Despite concentrated and collaborative efforts across the telecommunications industry involving every major provider, you might be able to name, automated and unwanted calls are still a scourge of the industry. YouMail, a business that attempts to provide full call screening facilities against unwanted calls, claims that more than 58 billion calls of this nature were made during 2019; a new record. Although some were legitimate businesses engaging in questionable methods to reach new customers, a worrying percentage of them are thought to be scams or phishing calls designed to persuade people to part with their money or information for fraudulent purposes. False claims about car accidents still make up the majority of these calls, although other topics, including the recent global health panic, have been used as triggers. 

Because verified businesses use different numbers for different reasons, the new Phone app is capable of distinguishing between an inquiry call and a call for a specific purpose. As an example, your bank will use one number to contact people about suspected cases of fraud, and another to promote new opportunities to open an overdraft, loan, or credit card account. Aside from being able to tell you that your bank is trying to contact you, the Phone app will be able to tell you which department it is that wants to get in touch. Knowledge is power when it comes to deciding who you do or do not wish to speak to, and if everything works as is intended, this might finally become an effective tool in the fight against malpractice by scam artists and con companies.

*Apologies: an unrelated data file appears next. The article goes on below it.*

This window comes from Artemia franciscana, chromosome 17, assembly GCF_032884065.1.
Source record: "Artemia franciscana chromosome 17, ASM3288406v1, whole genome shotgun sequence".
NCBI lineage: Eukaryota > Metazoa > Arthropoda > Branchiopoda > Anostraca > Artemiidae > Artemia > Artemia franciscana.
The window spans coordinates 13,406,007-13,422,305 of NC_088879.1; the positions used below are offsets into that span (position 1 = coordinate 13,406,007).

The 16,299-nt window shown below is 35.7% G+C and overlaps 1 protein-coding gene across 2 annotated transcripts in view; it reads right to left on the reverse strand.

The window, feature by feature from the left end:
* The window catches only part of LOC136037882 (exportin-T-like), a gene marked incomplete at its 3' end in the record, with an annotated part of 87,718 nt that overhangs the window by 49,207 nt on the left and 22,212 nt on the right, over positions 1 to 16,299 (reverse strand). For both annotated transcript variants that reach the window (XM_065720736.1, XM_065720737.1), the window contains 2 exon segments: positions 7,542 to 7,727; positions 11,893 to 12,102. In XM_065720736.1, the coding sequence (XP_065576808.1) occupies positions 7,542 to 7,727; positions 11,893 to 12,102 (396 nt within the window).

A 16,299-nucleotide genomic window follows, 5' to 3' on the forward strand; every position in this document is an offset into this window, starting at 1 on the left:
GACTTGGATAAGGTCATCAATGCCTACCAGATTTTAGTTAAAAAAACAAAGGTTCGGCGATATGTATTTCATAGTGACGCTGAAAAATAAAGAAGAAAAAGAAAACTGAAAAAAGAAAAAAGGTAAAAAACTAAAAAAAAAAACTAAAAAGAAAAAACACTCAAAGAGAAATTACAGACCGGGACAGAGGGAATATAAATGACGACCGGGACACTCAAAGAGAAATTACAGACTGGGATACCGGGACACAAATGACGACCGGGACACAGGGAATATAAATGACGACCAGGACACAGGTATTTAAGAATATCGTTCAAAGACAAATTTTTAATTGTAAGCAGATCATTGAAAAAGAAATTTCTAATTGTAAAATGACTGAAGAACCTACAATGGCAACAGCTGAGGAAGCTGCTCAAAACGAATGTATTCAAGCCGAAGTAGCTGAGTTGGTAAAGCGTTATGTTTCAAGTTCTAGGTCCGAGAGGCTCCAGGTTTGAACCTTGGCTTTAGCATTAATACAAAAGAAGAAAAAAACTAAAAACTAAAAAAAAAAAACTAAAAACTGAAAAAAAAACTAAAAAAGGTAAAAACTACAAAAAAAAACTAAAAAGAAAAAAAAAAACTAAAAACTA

You might need to make a few changes to your phone if you want to take advantage of this service. While Google’s Phone app is the default calling app for any Google Pixel phone, this isn’t the case for Samsung phones. You’ll have to switch to using the Phone app as the default one for handling calls. If in doubt, you’ll be able to download a free version of the app from the app store and enable it as soon as it’s finished downloading. Don’t be alarmed if nothing happens immediately; at the time of writing, the feature will only work in the United States of America, Spain, India, Brazil, and Mexico. Further rollouts for the rest of the world are expected in the near future. 

Receiving unwanted calls from mysterious numbers is an annoyance for most people, but it can be very stressful for others – especially those who have debt issues or have reason to be wary of who might be contacting them. Anything that can reduce the level of irritation and anxiety that can come with these calls is a good thing, and hopefully, Google’s new app will be a powerful tool in the fight against them. There’s now an onus on Apple to come up with a solution that does the same thing for iPhones. 

Share:

Leave a reply

Your email address will not be published. Required fields are marked *